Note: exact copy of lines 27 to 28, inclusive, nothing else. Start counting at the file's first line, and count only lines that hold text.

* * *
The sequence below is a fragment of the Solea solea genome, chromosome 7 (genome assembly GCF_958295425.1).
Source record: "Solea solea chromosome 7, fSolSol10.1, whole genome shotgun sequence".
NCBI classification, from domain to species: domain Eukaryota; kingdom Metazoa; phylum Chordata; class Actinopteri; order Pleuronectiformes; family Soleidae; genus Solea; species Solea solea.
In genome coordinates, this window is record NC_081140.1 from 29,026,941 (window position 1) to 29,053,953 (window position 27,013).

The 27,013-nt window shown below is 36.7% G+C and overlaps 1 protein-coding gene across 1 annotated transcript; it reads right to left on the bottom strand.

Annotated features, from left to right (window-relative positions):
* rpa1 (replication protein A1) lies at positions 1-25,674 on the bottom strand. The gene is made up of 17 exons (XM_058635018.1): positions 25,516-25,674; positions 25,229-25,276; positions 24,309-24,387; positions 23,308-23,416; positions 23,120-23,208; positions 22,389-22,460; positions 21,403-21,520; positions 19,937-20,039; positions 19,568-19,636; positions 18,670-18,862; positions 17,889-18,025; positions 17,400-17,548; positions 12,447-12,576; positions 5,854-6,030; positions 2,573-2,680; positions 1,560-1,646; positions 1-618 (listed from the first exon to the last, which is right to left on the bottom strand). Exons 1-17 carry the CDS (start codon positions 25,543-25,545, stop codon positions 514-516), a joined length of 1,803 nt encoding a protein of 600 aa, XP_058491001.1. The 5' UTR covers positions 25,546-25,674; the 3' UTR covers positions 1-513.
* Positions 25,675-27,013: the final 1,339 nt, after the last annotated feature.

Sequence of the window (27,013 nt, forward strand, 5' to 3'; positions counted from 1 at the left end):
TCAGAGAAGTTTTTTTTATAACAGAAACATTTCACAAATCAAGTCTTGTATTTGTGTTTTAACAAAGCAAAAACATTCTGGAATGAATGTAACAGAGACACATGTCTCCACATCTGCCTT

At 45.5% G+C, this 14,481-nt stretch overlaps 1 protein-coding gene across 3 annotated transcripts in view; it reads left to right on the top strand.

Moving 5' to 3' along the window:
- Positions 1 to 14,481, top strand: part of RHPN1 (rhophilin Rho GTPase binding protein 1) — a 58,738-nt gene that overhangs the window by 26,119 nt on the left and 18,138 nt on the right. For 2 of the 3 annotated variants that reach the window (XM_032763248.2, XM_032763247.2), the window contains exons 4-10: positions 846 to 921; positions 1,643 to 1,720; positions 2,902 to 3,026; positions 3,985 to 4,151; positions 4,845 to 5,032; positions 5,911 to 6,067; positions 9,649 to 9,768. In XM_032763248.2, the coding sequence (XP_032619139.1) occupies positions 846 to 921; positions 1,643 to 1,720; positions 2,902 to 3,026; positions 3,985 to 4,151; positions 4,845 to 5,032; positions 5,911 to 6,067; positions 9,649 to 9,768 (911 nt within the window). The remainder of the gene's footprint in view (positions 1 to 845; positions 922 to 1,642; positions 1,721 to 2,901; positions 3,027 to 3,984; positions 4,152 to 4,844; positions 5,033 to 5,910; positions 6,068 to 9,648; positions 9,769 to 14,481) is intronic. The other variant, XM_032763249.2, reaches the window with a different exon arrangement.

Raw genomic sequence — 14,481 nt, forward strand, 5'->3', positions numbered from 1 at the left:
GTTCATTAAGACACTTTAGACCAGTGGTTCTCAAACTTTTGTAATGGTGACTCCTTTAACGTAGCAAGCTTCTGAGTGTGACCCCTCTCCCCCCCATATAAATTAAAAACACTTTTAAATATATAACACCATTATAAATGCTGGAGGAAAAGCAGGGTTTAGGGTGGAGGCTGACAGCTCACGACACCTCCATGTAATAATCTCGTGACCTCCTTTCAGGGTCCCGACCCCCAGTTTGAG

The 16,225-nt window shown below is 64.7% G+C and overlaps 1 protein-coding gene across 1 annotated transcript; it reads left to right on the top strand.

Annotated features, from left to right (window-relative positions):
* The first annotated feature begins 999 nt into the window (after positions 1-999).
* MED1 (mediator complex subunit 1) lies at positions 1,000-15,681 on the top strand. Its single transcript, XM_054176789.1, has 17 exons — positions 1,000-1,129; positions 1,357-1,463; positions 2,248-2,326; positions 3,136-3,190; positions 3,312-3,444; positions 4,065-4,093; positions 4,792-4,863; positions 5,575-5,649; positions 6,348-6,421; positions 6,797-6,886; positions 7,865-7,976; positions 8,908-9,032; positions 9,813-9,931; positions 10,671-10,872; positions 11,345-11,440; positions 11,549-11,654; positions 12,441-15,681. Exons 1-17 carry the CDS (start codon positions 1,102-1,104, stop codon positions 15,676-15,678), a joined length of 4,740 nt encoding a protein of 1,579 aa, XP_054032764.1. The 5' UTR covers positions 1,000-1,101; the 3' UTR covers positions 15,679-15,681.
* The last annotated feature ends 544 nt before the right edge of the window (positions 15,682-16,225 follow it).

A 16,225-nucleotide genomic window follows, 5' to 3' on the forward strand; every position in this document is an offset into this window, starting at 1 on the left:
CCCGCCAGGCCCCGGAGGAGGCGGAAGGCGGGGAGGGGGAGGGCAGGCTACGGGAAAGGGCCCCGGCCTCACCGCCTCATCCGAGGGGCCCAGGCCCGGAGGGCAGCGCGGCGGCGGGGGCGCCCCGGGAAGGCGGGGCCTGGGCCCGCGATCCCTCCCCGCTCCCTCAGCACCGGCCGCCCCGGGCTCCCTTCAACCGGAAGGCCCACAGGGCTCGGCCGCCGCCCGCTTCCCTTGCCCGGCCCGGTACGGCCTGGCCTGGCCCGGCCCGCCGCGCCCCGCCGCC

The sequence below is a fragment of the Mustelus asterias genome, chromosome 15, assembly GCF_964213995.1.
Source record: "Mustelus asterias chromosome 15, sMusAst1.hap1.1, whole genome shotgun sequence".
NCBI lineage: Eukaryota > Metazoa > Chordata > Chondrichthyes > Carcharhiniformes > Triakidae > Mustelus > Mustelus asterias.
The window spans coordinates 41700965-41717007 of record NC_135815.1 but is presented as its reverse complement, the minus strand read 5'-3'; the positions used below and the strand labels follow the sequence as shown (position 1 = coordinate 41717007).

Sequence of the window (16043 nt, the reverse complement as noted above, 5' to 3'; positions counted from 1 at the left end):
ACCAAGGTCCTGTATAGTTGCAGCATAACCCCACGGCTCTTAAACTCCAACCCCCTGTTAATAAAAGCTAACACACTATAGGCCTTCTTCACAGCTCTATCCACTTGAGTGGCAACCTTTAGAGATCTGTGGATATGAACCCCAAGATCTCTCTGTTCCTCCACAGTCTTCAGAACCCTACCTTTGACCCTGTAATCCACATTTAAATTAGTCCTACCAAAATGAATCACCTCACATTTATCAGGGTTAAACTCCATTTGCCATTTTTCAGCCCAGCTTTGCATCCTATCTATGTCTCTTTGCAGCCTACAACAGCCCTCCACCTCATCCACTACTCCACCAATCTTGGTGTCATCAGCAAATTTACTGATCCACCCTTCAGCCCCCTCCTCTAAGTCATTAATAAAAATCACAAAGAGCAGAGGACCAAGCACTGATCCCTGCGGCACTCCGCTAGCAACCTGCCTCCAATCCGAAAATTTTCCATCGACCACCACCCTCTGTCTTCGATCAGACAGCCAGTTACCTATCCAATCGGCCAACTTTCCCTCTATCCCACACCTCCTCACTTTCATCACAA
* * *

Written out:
Sequence of the window (16043 nt, the reverse complement as noted above, 5' to 3'; positions counted from 1 at the left end):
ACCAAGGTCCTGTATAGTTGCAGCATAACCCCACGGCTCTTAAACTCCAACCCCCTGTTAATAAAAGCTAACACACTATAGGCCTTCTTCACAGCTCTATCCACTTGAGTGGCAACCTTTAGAGATCTGTGGATATGAACCCCAAGATCTCTCTGTTCCTCCACAGTCTTCAGAACCCTACCTTTGACCCTGTAATCCACATTTAAATTAGTCCTACCAAAATGAATCACCTCACATTTATCAGGGTTAAACTCCATTTGCCATTTTTCAGCCCAGCTTTGCATCCTATCTATGTCTCTTTGCAGCCTACAACAGCCCTCCACCTCATCCACTACTCCACCAATCTTGGTGTCATCAGCAAATTTACTGATCCACCCTTCAGCCCCCTCCTCTAAGTCATTAATAAAAATCACAAAGAGCAGAGGACCAAGCACTGATCCCTGCGGCACTCCGCTAGCAACCTGCCTCCAATCCGAAAATTTTCCATCGACCACCACCCTCTGTCTTCGATCAGACAGCCAGTTACCTATCCAATCGGCCAACTTTCCCTCTATCCCACACCTCCTCACTTTCATCACAA